Determinants of Foreign Direct Investment in East Asia: Did China Crowd Out FDI from Her Developing East Asian Neighbours
This paper applies a gravity model to investigate the determinants of foreign direct investment (FDI) in East Asia. We find that economic fundamentals (such as market size, per capita income, and country risk indicators), economic and cultural ties, and information asymmetry are important determinants for FDI. Of the sub-components that measure country risks, we find that both the level and the volatility of exchange rate matter in attracting FDI, as do some institutional quality indicators such as government stability and the degree of corruption in recipient countries. Globally, it appears that inward FDI among high-income OECD economies declined substantially on average over the sample periods under investigation. Meanwhile, inward FDI of the high-income OECD economies in emerging market economies, particularly those in Latin America and Asia, gained substantially relative to their economic fundamentals. Our empirical results indicate that the ASEAN-4 (Indonesia, Malaysia, the Philippines, and Thailand) received above-average inward FDI from the high-income OECD economies, even over the period of the 1997-98 Asian financial crisis, after controlling for their economic fundamentals. By contrast, China¡¦s FDI from the high-income OECD economies was below-average relative to its economic fundamentals. Thus, it is difficult to establish that China has crowded out FDI from her developing ASEAN neighbours. Both Hong Kong and Singapore have received more FDI on average from the European Union (EU), the US, and Japan. The FDI from these three economies in ASEAN-5 (Singapore plus ASEAN-4) was above the average over the sample periods studied. In contrast, only Japan invested more than the average in Greater China (Mainland China plus Hong Kong) in the 1990s. However, this was not the case for either the EU or the US.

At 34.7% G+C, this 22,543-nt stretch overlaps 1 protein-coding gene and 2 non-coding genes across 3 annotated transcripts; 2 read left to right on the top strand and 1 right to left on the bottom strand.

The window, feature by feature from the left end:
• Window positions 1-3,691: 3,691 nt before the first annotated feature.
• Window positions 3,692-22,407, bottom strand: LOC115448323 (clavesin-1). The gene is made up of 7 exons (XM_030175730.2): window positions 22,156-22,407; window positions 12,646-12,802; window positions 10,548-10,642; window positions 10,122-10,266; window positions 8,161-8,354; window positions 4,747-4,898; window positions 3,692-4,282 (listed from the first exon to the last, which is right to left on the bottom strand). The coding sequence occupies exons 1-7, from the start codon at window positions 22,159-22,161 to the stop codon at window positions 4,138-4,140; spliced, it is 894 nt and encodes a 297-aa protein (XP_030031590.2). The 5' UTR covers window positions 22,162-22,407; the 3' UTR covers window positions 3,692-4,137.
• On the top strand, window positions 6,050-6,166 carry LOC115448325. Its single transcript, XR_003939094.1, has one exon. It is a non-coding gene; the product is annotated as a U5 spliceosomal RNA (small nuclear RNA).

|Date of creation:||Nov 2006|
|Contact details of provider:|| Postal: 55th Floor, Two International Finance Centre, 8 Finance Street, Central|
Web page: http://www.info.gov.hk/hkma/
More information through EDIRC
When requesting a correction, please mention this item's handle: RePEc:hkg:wpaper:0617. See general information about how to correct material in RePEc.
For technical questions regarding this item, or to correct its authors, title, abstract, bibliographic or download information, contact: (Simon Chan)
If you have authored this item and are not yet registered with RePEc, we encourage you to do it here. This allows to link your profile to this item. It also allows you to accept potential citations to this item that we are uncertain about.
If references are entirely missing, you can add them using this form.
If the full references list an item that is present in RePEc, but the system did not link to it, you can help with this form.
If you know of missing items citing this one, you can help us creating those links by adding the relevant references in the same way as above, for each refering item. If you are a registered author of this item, you may also want to check the "citations" tab in your profile, as there may be some citations waiting for confirmation.
Please note that corrections may take a couple of weeks to filter through the various RePEc services.